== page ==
Letter from the Chairman- PTSD Awareness Month, Our Duty to Support Veterans in Need
June is Post Traumatic Stress Disorder (PTSD) Awareness Month, a campaign dedicated to bring attention to a mental health disorder that disproportionally affects Veterans. PTSD can be difficult for their family and friends to understand as those affected by PTSD may experience a wide array of symptoms that significantly impact their daily lives. From flashbacks of traumatic combat experiences to feelings of social isolation or even difficulty feeling positive emotions, the impact of PTSD can be significant, and in some cases debilitating.
Veterans are at a greater risk of developing mental health issues like PTSD due to their exposure to the dangers and stress of military life. For those experiencing PTSD, the condition can also point to a greater risk of suicide.
According to the U.S. Department of Veterans Affairs (VA), in Texas, as many as 514 Veterans died by suicide in 2019 alone, and the 2021 National Suicide Prevention Annual Report by the VA found that Veterans in 2019 reflected a suicide rate 52.3% higher than non-Veterans. These staggering statistics illustrate just how disproportionally Veterans are affected by mental health issues.
To end these tragic losses, we must do more to address Veterans’ mental health issues. Part of this process involves reaching out to those in need and working to destigmatize these conditions to help ensure that Veterans who are struggling do not do so in silence.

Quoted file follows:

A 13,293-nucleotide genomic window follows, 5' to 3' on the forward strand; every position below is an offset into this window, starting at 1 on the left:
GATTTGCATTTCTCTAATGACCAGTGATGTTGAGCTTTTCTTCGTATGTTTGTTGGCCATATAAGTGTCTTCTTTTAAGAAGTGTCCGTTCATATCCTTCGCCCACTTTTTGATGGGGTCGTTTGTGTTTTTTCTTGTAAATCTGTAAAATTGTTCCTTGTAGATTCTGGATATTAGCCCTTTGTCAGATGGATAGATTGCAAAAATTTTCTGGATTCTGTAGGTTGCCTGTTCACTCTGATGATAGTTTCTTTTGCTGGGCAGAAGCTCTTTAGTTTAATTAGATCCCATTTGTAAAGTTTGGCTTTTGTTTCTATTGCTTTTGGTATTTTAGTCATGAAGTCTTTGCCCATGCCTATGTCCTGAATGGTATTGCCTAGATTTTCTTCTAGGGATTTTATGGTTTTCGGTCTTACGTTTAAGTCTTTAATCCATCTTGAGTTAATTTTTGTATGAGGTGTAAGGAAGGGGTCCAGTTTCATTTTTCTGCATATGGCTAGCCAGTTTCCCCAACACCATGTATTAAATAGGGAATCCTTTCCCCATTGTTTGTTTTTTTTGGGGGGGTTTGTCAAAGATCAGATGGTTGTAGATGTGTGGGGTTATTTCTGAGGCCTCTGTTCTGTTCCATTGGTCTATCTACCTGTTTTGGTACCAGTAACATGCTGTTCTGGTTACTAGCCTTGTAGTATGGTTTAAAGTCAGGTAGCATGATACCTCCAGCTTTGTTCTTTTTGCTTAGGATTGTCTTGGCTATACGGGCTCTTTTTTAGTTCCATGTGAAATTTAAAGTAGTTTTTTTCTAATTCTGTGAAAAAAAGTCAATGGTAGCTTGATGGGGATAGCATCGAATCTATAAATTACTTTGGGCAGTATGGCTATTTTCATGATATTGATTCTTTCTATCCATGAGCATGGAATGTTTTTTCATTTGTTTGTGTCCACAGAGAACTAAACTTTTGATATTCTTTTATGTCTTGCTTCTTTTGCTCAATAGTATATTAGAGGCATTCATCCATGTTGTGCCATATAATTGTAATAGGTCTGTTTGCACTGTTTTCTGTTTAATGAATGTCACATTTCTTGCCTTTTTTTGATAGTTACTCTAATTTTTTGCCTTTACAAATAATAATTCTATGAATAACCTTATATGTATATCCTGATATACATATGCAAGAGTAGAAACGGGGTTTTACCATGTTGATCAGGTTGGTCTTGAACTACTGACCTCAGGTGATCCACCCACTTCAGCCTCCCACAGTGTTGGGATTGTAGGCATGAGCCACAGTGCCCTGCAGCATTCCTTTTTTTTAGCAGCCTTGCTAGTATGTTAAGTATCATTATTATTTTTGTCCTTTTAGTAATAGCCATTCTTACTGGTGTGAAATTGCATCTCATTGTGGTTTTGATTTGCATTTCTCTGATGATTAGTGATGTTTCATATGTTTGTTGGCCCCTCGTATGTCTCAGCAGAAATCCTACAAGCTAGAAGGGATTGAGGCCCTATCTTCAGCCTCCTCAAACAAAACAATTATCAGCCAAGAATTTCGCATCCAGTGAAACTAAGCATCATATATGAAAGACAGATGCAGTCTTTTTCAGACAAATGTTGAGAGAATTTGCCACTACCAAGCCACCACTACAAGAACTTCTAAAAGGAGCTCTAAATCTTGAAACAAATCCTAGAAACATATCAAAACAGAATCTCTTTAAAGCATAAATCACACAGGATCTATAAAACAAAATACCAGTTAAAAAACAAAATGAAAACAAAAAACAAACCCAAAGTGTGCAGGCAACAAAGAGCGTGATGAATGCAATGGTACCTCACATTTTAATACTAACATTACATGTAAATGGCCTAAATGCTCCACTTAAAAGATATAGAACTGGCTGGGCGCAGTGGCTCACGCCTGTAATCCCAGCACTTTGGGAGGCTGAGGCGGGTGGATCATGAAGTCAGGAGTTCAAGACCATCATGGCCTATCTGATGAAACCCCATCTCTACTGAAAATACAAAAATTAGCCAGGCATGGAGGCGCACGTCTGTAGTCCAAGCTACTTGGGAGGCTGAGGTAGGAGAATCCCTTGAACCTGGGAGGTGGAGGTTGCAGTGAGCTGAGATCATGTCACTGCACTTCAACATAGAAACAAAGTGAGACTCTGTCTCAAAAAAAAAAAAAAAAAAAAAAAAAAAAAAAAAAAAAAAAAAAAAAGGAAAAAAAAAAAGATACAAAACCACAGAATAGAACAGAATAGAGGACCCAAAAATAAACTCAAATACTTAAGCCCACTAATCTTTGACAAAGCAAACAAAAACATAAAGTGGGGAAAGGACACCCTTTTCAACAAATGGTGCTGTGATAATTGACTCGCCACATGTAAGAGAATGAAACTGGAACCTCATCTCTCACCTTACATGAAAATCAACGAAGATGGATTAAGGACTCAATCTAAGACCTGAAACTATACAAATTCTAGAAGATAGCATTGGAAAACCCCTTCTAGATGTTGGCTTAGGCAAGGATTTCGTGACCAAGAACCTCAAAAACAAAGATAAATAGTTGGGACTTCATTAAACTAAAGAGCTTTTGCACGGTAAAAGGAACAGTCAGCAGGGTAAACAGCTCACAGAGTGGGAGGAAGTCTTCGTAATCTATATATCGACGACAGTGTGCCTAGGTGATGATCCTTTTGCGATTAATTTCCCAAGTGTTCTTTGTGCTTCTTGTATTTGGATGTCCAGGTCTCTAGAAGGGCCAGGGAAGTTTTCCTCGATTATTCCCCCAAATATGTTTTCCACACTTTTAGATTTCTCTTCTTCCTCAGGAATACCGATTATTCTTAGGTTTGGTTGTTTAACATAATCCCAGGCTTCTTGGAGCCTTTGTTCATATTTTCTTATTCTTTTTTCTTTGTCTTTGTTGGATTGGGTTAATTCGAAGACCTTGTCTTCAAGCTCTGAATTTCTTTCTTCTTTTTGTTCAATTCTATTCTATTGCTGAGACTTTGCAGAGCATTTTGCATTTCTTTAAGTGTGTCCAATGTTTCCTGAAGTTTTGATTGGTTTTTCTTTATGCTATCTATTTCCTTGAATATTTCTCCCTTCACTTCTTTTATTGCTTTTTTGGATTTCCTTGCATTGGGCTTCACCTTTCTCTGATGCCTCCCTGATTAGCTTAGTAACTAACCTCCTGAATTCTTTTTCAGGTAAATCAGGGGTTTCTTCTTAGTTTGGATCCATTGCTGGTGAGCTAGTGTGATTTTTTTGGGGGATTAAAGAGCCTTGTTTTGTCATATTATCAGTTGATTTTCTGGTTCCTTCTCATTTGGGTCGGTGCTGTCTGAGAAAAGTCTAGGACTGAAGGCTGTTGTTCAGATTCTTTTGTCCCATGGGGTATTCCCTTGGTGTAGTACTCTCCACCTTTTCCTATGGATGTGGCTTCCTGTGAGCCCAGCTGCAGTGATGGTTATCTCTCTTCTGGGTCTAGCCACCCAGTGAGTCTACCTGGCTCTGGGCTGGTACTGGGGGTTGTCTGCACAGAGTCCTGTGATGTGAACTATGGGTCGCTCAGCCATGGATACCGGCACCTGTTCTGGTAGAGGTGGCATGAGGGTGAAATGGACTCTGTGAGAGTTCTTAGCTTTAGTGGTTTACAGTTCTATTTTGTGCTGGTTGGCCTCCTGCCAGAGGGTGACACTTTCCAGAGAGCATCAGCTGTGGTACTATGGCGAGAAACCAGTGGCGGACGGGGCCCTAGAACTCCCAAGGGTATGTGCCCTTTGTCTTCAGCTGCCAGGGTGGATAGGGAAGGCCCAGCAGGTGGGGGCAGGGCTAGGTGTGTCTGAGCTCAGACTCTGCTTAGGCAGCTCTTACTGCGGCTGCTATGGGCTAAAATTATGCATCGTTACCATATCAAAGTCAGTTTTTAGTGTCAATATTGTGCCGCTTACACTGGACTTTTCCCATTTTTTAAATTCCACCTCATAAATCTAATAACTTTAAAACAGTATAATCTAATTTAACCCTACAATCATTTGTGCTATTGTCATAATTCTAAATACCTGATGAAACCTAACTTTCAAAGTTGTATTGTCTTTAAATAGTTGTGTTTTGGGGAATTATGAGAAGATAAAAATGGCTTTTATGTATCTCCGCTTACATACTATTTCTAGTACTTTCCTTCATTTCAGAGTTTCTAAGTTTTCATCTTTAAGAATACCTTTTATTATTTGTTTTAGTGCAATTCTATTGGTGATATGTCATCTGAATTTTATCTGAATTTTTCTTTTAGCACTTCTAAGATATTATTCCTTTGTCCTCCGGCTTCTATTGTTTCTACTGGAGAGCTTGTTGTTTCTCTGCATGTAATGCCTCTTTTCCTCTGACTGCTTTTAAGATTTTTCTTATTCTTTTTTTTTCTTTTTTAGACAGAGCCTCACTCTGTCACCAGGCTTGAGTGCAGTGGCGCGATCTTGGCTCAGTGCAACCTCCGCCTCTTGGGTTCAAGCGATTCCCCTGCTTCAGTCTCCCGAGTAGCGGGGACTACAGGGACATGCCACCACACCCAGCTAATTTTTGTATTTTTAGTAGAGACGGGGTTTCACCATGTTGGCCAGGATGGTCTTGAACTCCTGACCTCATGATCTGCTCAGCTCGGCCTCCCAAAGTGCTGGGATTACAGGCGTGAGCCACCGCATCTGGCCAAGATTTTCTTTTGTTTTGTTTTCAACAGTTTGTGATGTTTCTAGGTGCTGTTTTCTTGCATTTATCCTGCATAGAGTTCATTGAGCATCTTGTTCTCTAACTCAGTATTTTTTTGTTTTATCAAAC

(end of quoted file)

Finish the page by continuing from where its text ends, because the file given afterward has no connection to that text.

Fortunately, as we learn more about PTSD and suicide prevention methods, there have been several critical improvements at a national level that will undoubtedly improve the lives of our heroes in need of mental health care. Starting July 16th, the National Suicide Prevention Hotline will begin using a three-digit dialing code, “988.” This new number, available through calling or texting, will not only be a resource for Veterans, but for all Americans seeking help for their mental health needs. This change marks a vital step towards making mental health care and suicide prevention more accessible.
Our team at the VLB is proud to join in the effort to connect Veterans with health care resources through the VA and other organizations who are a part of our expansive Veteran peer network. Whether at a benefits fair, or through our unique therapy treatments offered at our Veterans homes, we are always happy to lend a hand to a Veteran in need.
By raising awareness about PTSD and breaking down the stigma connected to mental health disorders, we will help ensure no Veteran feels alone and that they have somewhere to turn to for help.
It is our honor and duty to support those who have fought for us.
God Bless Texas,
George P. Bush, Chairman Texas Veterans Land Board